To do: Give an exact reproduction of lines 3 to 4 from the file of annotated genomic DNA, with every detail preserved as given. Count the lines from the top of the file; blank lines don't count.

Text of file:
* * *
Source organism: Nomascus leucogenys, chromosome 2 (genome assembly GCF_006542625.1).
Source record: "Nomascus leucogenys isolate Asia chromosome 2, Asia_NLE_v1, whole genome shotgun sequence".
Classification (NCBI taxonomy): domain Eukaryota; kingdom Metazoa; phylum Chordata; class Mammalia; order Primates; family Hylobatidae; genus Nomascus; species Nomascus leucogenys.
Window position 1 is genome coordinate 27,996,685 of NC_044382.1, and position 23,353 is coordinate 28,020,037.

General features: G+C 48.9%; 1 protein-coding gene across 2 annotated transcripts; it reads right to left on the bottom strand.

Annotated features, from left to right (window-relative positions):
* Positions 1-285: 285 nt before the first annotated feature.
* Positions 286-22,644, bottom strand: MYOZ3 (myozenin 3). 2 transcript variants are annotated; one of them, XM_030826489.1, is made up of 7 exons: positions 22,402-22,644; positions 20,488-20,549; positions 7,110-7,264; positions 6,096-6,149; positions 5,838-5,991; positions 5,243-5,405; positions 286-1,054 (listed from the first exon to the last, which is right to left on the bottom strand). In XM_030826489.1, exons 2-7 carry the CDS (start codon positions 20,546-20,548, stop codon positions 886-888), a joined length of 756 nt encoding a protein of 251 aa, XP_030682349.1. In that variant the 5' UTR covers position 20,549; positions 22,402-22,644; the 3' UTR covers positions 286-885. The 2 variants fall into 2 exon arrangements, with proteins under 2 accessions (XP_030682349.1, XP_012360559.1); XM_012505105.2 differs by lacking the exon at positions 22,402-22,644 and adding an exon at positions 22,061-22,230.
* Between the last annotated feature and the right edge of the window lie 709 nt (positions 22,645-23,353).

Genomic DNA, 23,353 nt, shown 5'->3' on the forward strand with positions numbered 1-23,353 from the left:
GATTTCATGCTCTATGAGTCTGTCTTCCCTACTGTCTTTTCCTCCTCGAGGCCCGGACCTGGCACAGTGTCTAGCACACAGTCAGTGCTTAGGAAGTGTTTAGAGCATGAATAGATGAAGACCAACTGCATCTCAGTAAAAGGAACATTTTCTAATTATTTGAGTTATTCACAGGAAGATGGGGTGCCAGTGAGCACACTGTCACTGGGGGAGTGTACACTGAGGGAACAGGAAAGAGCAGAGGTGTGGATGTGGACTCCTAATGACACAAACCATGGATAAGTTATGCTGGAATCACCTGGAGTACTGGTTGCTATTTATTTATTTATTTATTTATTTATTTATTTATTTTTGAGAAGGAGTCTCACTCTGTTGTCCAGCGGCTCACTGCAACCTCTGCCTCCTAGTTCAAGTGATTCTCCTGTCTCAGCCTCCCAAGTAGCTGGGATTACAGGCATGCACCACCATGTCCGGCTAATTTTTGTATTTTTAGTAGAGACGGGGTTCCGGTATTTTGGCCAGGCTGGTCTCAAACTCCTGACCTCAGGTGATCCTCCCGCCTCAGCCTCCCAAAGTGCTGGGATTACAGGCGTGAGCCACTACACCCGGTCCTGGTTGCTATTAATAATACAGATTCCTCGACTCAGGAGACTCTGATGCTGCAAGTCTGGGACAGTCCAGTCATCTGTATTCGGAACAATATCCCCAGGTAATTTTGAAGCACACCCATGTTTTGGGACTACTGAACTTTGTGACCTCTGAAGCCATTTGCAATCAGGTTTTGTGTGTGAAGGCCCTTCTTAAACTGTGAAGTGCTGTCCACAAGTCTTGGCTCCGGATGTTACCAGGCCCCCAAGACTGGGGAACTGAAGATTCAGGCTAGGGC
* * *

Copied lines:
Classification (NCBI taxonomy): domain Eukaryota; kingdom Metazoa; phylum Chordata; class Mammalia; order Primates; family Hylobatidae; genus Nomascus; species Nomascus leucogenys.
Window position 1 is genome coordinate 27,996,685 of NC_044382.1, and position 23,353 is coordinate 28,020,037.